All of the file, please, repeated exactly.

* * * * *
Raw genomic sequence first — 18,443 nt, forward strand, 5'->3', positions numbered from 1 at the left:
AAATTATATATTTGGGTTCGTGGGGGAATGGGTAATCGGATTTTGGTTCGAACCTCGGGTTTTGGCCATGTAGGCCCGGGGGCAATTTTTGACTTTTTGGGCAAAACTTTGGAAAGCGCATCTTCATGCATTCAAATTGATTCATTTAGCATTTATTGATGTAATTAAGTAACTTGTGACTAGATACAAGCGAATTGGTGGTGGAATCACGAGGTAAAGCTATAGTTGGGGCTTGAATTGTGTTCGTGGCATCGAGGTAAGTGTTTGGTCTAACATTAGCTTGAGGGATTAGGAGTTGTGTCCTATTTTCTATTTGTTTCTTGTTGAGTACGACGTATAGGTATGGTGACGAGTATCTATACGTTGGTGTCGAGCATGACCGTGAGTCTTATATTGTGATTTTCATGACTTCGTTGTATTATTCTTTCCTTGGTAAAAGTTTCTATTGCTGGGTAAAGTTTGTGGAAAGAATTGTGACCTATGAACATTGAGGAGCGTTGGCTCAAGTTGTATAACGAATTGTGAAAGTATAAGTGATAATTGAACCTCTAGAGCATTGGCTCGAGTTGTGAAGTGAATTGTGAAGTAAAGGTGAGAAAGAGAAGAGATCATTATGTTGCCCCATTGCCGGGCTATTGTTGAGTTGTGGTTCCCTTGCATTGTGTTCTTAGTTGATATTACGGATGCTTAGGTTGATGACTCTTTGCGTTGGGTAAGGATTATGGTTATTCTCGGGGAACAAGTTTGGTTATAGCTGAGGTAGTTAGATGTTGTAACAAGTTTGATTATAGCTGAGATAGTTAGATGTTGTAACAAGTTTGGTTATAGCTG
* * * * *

Raw genomic sequence first — 18,443 nt, forward strand, 5'->3', positions numbered from 1 at the left:
AAATTATATATTTGGGTTCGTGGGGGAATGGGTAATCGGATTTTGGTTCGAACCTCGGGTTTTGGCCATGTAGGCCCGGGGGCAATTTTTGACTTTTTGGGCAAAACTTTGGAAAGCGCATCTTCATGCATTCAAATTGATTCATTTAGCATTTATTGATGTAATTAAGTAACTTGTGACTAGATACAAGCGAATTGGTGGTGGAATCACGAGGTAAAGCTATAGTTGGGGCTTGAATTGTGTTCGTGGCATCGAGGTAAGTGTTTGGTCTAACATTAGCTTGAGGGATTAGGAGTTGTGTCCTATTTTCTATTTGTTTCTTGTTGAGTACGACGTATAGGTATGGTGACGAGTATCTATACGTTGGTGTCGAGCATGACCGTGAGTCTTATATTGTGATTTTCATGACTTCGTTGTATTATTCTTTCCTTGGTAAAAGTTTCTATTGCTGGGTAAAGTTTGTGGAAAGAATTGTGACCTATGAACATTGAGGAGCGTTGGCTCAAGTTGTATAACGAATTGTGAAAGTATAAGTGATAATTGAACCTCTAGAGCATTGGCTCGAGTTGTGAAGTGAATTGTGAAGTAAAGGTGAGAAAGAGAAGAGATCATTATGTTGCCCCATTGCCGGGCTATTGTTGAGTTGTGGTTCCCTTGCATTGTGTTCTTAGTTGATATTACGGATGCTTAGGTTGATGACTCTTTGCGTTGGGTAAGGATTATGGTTATTCTCGGGGAACAAGTTTGGTTATAGCTGAGGTAGTTAGATGTTGTAACAAGTTTGATTATAGCTGAGATAGTTAGATGTTGTAACAAGTTTGGTTATAGCTG